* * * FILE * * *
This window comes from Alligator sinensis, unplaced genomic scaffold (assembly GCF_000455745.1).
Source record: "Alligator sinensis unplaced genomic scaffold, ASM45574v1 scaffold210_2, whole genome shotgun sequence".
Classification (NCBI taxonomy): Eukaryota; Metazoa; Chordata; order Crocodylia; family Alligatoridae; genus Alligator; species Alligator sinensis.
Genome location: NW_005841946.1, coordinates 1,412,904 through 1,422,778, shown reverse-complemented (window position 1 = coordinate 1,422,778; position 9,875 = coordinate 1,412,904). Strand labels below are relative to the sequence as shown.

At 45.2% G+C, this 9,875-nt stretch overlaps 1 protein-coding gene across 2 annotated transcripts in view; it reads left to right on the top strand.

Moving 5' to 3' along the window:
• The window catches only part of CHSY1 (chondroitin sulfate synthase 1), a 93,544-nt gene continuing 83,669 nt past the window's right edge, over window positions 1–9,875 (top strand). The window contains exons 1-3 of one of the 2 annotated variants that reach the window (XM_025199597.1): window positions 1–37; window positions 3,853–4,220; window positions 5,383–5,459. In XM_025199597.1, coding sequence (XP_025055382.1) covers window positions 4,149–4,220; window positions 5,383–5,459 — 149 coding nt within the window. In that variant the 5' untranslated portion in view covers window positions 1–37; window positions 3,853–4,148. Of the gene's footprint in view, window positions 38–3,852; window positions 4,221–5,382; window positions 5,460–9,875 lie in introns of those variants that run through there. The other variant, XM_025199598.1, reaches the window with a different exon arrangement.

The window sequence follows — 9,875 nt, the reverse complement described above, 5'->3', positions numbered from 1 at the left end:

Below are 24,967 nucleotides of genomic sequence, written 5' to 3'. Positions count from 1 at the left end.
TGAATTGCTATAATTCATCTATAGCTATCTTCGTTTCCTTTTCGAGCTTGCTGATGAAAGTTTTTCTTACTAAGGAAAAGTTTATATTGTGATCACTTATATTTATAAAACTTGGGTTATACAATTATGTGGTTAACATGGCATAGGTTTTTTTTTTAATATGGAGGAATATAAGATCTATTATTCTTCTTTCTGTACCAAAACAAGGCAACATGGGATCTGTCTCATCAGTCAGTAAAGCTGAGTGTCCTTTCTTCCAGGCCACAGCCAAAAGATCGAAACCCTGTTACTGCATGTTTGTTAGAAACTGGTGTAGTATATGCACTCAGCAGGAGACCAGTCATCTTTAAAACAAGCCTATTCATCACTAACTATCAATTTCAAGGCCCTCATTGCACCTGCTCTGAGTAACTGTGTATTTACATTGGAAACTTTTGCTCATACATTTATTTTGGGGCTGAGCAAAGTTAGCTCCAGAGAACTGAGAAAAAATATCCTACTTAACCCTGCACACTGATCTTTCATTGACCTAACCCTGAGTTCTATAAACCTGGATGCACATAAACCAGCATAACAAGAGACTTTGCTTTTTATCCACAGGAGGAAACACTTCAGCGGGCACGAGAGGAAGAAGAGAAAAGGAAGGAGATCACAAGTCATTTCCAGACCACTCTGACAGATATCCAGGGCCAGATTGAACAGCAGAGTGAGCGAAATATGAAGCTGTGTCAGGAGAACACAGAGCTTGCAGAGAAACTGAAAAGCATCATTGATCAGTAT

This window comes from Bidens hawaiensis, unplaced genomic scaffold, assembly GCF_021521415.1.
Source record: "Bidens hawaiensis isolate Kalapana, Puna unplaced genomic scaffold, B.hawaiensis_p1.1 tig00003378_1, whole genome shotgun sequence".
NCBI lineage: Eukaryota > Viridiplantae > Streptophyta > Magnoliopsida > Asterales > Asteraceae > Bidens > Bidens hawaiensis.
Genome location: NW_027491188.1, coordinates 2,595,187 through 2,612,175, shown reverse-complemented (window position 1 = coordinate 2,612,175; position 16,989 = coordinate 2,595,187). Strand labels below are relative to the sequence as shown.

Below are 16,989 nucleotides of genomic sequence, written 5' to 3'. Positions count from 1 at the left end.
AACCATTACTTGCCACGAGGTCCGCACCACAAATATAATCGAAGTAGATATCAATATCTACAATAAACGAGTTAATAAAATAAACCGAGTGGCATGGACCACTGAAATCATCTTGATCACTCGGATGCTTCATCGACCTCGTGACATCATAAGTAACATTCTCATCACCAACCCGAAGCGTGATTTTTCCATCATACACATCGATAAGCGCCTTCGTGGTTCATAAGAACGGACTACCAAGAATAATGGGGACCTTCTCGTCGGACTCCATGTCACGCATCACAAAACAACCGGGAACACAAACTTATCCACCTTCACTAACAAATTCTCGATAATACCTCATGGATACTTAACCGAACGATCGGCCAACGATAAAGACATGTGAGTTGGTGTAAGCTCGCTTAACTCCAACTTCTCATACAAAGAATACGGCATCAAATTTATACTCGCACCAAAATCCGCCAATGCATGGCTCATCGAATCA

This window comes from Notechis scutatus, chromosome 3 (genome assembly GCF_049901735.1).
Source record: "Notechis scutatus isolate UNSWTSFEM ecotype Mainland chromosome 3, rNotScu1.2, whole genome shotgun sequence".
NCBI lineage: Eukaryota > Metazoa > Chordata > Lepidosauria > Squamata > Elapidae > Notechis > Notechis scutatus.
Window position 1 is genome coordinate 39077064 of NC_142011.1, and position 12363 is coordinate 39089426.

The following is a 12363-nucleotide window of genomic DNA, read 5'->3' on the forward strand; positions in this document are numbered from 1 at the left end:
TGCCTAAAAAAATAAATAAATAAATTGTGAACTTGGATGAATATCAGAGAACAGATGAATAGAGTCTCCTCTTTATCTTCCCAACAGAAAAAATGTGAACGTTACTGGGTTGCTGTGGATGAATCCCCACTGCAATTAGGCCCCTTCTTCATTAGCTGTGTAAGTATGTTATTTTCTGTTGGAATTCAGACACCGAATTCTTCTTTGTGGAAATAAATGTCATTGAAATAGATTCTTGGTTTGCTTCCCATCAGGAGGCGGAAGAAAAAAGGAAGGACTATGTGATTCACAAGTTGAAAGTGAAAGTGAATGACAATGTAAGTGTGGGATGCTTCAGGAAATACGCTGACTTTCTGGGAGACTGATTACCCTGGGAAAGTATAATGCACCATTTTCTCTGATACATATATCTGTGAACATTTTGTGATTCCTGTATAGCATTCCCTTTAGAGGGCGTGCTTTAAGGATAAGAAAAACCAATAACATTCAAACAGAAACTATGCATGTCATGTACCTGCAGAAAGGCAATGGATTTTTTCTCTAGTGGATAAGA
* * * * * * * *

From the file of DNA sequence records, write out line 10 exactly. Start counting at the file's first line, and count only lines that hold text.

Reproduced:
TGAATTGCTATAATTCATCTATAGCTATCTTCGTTTCCTTTTCGAGCTTGCTGATGAAAGTTTTTCTTACTAAGGAAAAGTTTATATTGTGATCACTTATATTTATAAAACTTGGGTTATACAATTATGTGGTTAACATGGCATAGGTTTTTTTTTTAATATGGAGGAATATAAGATCTATTATTCTTCTTTCTGTACCAAAACAAGGCAACATGGGATCTGTCTCATCAGTCAGTAAAGCTGAGTGTCCTTTCTTCCAGGCCACAGCCAAAAGATCGAAACCCTGTTACTGCATGTTTGTTAGAAACTGGTGTAGTATATGCACTCAGCAGGAGACCAGTCATCTTTAAAACAAGCCTATTCATCACTAACTATCAATTTCAAGGCCCTCATTGCACCTGCTCTGAGTAACTGTGTATTTACATTGGAAACTTTTGCTCATACATTTATTTTGGGGCTGAGCAAAGTTAGCTCCAGAGAACTGAGAAAAAATATCCTACTTAACCCTGCACACTGATCTTTCATTGACCTAACCCTGAGTTCTATAAACCTGGATGCACATAAACCAGCATAACAAGAGACTTTGCTTTTTATCCACAGGAGGAAACACTTCAGCGGGCACGAGAGGAAGAAGAGAAAAGGAAGGAGATCACAAGTCATTTCCAGACCACTCTGACAGATATCCAGGGCCAGATTGAACAGCAGAGTGAGCGAAATATGAAGCTGTGTCAGGAGAACACAGAGCTTGCAGAGAAACTGAAAAGCATCATTGATCAGTAT